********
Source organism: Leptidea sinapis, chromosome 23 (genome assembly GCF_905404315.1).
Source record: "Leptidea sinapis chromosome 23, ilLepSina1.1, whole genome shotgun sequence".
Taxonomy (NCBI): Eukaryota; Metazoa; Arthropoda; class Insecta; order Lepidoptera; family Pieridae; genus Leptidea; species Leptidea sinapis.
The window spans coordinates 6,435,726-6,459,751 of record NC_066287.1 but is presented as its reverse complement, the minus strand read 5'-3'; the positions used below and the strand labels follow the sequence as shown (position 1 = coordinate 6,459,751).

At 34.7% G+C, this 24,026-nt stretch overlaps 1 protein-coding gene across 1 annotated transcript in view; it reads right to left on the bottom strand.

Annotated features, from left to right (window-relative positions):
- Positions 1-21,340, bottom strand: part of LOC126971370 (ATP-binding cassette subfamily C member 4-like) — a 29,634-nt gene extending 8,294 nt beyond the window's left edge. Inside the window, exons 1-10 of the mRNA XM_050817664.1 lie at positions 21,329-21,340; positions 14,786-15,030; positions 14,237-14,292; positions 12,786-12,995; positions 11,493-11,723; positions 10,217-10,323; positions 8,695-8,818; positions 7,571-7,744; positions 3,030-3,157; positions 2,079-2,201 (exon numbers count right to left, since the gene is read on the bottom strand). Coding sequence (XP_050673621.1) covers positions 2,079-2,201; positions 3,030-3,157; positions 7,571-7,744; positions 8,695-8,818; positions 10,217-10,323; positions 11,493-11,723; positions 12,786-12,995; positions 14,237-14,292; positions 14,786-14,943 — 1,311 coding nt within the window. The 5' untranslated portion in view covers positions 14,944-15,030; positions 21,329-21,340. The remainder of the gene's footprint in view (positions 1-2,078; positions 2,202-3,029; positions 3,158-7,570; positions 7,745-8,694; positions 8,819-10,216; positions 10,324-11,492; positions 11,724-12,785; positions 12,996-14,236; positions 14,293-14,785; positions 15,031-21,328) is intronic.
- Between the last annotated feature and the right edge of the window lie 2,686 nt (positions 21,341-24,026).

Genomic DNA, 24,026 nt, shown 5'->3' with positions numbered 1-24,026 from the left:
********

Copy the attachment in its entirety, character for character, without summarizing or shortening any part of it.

Source organism: Leptidea sinapis, chromosome 23 (genome assembly GCF_905404315.1).
Source record: "Leptidea sinapis chromosome 23, ilLepSina1.1, whole genome shotgun sequence".
Taxonomy (NCBI): Eukaryota; Metazoa; Arthropoda; class Insecta; order Lepidoptera; family Pieridae; genus Leptidea; species Leptidea sinapis.
The window spans coordinates 6,435,726-6,459,751 of record NC_066287.1 but is presented as its reverse complement, the minus strand read 5'-3'; the positions used below and the strand labels follow the sequence as shown (position 1 = coordinate 6,459,751).

At 34.7% G+C, this 24,026-nt stretch overlaps 1 protein-coding gene across 1 annotated transcript in view; it reads right to left on the bottom strand.

Annotated features, from left to right (window-relative positions):
- Positions 1-21,340, bottom strand: part of LOC126971370 (ATP-binding cassette subfamily C member 4-like) — a 29,634-nt gene extending 8,294 nt beyond the window's left edge. Inside the window, exons 1-10 of the mRNA XM_050817664.1 lie at positions 21,329-21,340; positions 14,786-15,030; positions 14,237-14,292; positions 12,786-12,995; positions 11,493-11,723; positions 10,217-10,323; positions 8,695-8,818; positions 7,571-7,744; positions 3,030-3,157; positions 2,079-2,201 (exon numbers count right to left, since the gene is read on the bottom strand). Coding sequence (XP_050673621.1) covers positions 2,079-2,201; positions 3,030-3,157; positions 7,571-7,744; positions 8,695-8,818; positions 10,217-10,323; positions 11,493-11,723; positions 12,786-12,995; positions 14,237-14,292; positions 14,786-14,943 — 1,311 coding nt within the window. The 5' untranslated portion in view covers positions 14,944-15,030; positions 21,329-21,340. The remainder of the gene's footprint in view (positions 1-2,078; positions 2,202-3,029; positions 3,158-7,570; positions 7,745-8,694; positions 8,819-10,216; positions 10,324-11,492; positions 11,724-12,785; positions 12,996-14,236; positions 14,293-14,785; positions 15,031-21,328) is intronic.
- Between the last annotated feature and the right edge of the window lie 2,686 nt (positions 21,341-24,026).

Genomic DNA, 24,026 nt, shown 5'->3' with positions numbered 1-24,026 from the left: